Articles Posted in Nebraska Supreme Court

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The East Butler and Prague public school districts filed a petition for dissolution and merger with the Committee for the Reorganization of School Districts. Afterwards, Appellees, property owners, filed freeholder petitions with the Saunders County Freeholder Board to remove property owned by them from the Prague District into the Wahoo District. The Committee then approved the dissolution of merger. Before it became effective, the Board granted Appellees' petitions to move their property. East Butler subsequently appealed, alleging that the Board lacked jurisdiction because the Committee had exclusive jurisdiction over the matter or that the Committee had prior jurisdiction to act. The district court dismissed the appeal, concluding that under Neb. Rev. Stat. 79-458(5) the appeal was untimely and that East Butler lacked standing to challenge the Board's order. The Supreme Court reversed, holding (1) because East Butler had a valid merger petition that involved the same property pending at the time of Appellees' freeholder petitions, it had sufficient interest in the matter to invoke the court's jurisdiction; and (2) the appeal was timely. Remanded. View "Butler County Sch. Dist. v. Freeholder Petitioners" on Justia Law

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Dwight Trumble owned property in Sarpy County and paid two levies for the support of school districts in the Learning Community of Douglas and Sarpy Counties (Learning Community). Trumble subsequently brought suit under Neb. Rev. Stat. 77-1735 against the school districts in the Learning Community, claiming the levies were unconstitutional. The district court determined it did not have jurisdiction and dismissed the case. The Supreme Court affirmed, holding (1) a suit to recover unconstitutional taxes cannot be brought under section 77-1735; (2) Trumble filed suit outside the tax year in which the challenged taxes were levied or assessed, so the district court did not have jurisdiction under Neb. Rev. Stat. 25-21,149; and (3) since the district court lacked jurisdiction, it properly dismissed the action. View "Trumble v. Sarpy County Board" on Justia Law

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John Doe filed a lawsuit arising from the termination of his enrollment as a medical student at the University of Nebraska Medical Center (UNMC) against the Board of Regents of the University of Nebraska and several faculty members (Defendants). During the pendency of the case, all causes of action except the claim for breach of contract were dismissed. The district court determined that Doe's dismissal was not in violation of a contract between Doe and UNMC regarding the conditions of Doe's continued enrollment. The court then sustained Defendants' motion for summary judgment, dismissing Doe's cause of action for breach of contract and thereby dismissing the case. The Supreme Court affirmed, holding that UNMC did not breach its contract with Doe when it terminated his enrollment, and although the Court's reasoning differed from that of the district court, the court did not err when it sustained Defendants' motion for summary judgment. View "Doe v. Bd. of Regents" on Justia Law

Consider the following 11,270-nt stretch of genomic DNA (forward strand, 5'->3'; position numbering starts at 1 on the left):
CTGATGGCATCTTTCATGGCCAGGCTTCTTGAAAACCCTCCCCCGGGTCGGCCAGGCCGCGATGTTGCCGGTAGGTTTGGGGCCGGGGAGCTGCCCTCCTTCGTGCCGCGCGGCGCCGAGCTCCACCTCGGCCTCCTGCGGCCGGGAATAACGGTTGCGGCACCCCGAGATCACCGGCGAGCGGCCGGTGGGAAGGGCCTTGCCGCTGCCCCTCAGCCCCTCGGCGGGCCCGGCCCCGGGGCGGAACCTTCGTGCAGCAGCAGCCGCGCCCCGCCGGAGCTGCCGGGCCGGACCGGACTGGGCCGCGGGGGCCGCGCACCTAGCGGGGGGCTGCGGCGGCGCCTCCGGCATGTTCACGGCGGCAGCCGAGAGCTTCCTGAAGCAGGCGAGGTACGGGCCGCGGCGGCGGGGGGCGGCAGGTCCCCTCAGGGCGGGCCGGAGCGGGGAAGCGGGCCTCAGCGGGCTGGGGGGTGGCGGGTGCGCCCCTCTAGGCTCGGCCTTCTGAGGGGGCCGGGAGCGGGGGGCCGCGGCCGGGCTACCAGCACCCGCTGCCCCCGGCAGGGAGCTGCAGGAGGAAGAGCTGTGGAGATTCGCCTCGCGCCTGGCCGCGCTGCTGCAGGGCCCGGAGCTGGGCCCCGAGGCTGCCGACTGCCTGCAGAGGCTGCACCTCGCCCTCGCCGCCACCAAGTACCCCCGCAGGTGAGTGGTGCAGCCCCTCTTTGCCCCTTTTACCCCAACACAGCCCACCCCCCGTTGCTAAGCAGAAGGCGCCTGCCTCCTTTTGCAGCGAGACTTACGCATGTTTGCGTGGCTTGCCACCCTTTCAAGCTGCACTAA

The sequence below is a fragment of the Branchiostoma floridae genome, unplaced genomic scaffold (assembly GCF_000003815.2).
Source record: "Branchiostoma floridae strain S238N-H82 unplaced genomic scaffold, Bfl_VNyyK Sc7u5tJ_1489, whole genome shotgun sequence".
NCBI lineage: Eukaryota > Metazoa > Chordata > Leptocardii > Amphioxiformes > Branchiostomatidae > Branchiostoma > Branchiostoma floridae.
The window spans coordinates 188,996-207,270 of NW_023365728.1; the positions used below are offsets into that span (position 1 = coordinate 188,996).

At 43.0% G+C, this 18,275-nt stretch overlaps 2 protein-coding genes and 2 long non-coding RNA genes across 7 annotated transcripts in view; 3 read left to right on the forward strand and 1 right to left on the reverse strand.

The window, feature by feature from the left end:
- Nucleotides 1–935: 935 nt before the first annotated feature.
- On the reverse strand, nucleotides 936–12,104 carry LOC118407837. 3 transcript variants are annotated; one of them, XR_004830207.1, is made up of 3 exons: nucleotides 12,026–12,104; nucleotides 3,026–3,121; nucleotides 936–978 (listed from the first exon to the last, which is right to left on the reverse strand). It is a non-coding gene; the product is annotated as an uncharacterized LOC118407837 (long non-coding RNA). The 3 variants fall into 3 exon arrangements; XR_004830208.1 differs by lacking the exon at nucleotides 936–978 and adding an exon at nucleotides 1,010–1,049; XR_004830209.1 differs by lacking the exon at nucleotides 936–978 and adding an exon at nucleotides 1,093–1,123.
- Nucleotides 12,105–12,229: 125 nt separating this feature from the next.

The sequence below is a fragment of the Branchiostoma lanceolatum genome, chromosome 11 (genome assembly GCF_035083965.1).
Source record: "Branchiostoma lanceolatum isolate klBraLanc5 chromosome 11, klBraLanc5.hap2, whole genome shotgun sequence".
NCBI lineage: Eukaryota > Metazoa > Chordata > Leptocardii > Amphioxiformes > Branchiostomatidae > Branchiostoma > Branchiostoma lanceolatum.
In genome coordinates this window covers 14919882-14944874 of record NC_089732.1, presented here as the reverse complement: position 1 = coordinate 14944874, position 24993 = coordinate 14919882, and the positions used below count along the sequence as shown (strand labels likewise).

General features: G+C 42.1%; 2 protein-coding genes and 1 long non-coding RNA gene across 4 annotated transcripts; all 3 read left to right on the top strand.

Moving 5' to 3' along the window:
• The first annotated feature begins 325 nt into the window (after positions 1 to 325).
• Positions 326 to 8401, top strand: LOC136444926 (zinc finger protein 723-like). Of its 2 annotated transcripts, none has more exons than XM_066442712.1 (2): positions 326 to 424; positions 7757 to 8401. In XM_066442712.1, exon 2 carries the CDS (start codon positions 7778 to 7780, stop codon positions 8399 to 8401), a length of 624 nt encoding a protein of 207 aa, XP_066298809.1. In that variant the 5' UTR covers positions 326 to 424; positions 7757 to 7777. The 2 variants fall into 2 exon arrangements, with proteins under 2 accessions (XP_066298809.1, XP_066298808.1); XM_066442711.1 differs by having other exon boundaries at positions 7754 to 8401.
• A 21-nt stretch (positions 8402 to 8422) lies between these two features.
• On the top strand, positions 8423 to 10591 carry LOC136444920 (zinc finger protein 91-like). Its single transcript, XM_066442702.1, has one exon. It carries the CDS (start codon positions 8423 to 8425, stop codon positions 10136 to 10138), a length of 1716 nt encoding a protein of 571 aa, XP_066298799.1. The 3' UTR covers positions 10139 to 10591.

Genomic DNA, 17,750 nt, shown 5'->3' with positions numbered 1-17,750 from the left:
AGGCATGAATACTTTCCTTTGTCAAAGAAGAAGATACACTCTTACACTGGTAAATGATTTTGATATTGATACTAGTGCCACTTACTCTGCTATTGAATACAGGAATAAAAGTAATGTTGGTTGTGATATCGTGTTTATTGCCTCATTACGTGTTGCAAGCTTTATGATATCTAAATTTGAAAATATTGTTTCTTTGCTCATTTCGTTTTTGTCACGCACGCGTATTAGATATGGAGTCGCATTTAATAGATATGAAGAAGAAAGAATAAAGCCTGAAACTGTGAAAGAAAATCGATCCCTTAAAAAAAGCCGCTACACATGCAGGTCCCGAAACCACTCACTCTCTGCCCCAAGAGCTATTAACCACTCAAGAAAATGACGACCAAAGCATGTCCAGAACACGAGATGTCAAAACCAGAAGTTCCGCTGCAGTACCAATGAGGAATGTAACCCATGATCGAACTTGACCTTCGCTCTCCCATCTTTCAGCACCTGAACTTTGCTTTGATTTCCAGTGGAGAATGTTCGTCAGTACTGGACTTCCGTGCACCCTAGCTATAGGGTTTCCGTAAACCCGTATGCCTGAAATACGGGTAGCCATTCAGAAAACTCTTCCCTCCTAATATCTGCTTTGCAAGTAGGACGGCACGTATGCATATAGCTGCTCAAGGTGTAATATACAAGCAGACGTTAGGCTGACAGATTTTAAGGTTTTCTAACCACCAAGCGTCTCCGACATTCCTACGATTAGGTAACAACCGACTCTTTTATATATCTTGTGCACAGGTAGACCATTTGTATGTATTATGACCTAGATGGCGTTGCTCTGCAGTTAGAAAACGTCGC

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In 2010, the Learning Community of Douglas and Sarpy Counties established a common levy for the general fund budgets of its eleven member school districts. After Sarpy County levied this tax on real property, three taxpayers brought an action in the district court seeking a declaration that the tax was unconstitutional. The Learning Community, each of its member school districts, and the Sarpy County treasurer were named defendants in the action. The district court declared the Learning Community's common levy was unconstitutional as a property tax for state purposes. The Learning Community and two of its member school districts appealed. The Supreme Court reversed, holding (1) Neb. Rev. Stat. 77-34442(2)(b), which provides that a learning community may establish a levy for general fund budgets of its member school districts, serves a predominantly local purpose, not a state purpose; and (2) because all members of the learning community received benefits from taxes levied and the levy was uniform throughout the community, there was no violation of either the Nebraska Constitution's prohibition of commutation or the uniformity clause. Remanded with directions to dismiss. View "Sarpy County Farm Bureau v. Learning Cmty. of Douglas & Sarpy Counties" on Justia Law